When marketers determine how to spend their money, they tend to look at each channel and decide on allocation. This typically breaks out to TV, online, mobile, out-of-home, print, events/experiences, etc.
What’s interesting is, three of those areas – TV, online and mobile – are converging quite rapidly, and two of them may end up looking like the same thing in the coming years.
The common format is video. According to some stats I saw, by 2020 as much as 85% of online traffic will come from mobile and as much as 70% of that could be from video. Besides standard and short length video for content and commercials, the category is exploding with new, more immersive formats: augmented reality, virtual reality, live video streaming (like Facebook Live) and 360 degree video are all booming right now and consumers are taking note.
All of these formats can quickly increase the percentage of time allocated to video on a mobile device. While each of these are consumer-friendly, marketing elements are not yet being integrated in any meaningful form.
Mobile app oligopoly
I also find it interesting that mobile is dominated by a handful of companies. Another recent bit of research that was shared with me showed that eight of the top 10 mobile apps came from Google and Facebook, with the other two from Apple and Amazon. These four companies have quickly created an oligopoly in the mobile app space. And all of these companies are also very strong when it comes to video.
Many media pundits talk about the evolution of TV. While it’s important to look at evolution through the lens of TV vs. other media, it’s quickly becoming clear to me that all three of these primary media channels are collapsing, thus radically simplifying the way a marketer has to view the media landscape.
If you dive into it, a few players dominate the more traditional TV landscape and each of these are cross-platform conglomerates. For example, Disney owns ESPN, ABC and many other touch points for content. NBC Universal is similar. Verizon is amassing assets across all channels, as is AT&T.
When you jump into the digital space, the leadership position consists of Google and Facebook, with a few major players falling in behind.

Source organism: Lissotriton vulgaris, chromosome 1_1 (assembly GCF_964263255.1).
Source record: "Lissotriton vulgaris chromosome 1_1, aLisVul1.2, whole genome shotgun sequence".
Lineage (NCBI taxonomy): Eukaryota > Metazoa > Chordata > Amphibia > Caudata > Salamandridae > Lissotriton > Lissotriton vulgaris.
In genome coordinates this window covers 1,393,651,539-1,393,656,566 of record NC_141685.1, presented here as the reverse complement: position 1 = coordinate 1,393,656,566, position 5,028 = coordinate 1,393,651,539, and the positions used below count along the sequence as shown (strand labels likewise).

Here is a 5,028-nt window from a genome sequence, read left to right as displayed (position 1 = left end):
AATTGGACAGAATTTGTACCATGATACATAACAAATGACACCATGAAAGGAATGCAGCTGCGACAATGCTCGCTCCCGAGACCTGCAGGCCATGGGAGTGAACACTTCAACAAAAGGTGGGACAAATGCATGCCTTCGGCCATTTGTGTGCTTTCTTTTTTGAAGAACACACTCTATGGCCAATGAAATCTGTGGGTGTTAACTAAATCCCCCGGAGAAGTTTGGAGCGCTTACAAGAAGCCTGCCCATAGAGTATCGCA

Cross-channel and cross-platform
If you’re a marketer, you can focus your time and attention on around 10 major companies and quickly find innovative ways to reach your target audience across every major channel in a much more targeted, personalised fashion. All these companies are getting adept at leveraging data and are on a buying spree, because they recognise which way the winds are blowing. Cross-channel and cross-platform consumer contact is the name of the game, and it revolves around the dual nexus of identity and content.
It’s important to understanding the impact this trend will have on the rest of the industry. Each of these ‘walled gardens’ are valuable partnerships to establish, but what’s also important is understanding how you can use the rest of the open Web and the other opportunities available to you to create efficiency and gain leverage in your negotiations.
No one wants to be beholden to these companies. Nobody wants to get stuck in an upfront environment with limited partners of value, because that shifts too much power to those companies. That being said, these companies appear to be in the driver’s seat over the next four to six years.
This consolidation should, on paper, make it easier for marketers to reach their audience accurately, but it will come with some growing pains over the next couple of years. Are you ready for them?
Cory Treffiletti is vice president of strategy for the Oracle Data Cloud, and is a founder, author, marketer and evangelist. This post was first published by MediaPost.com and is republished with the kind permission of the author.
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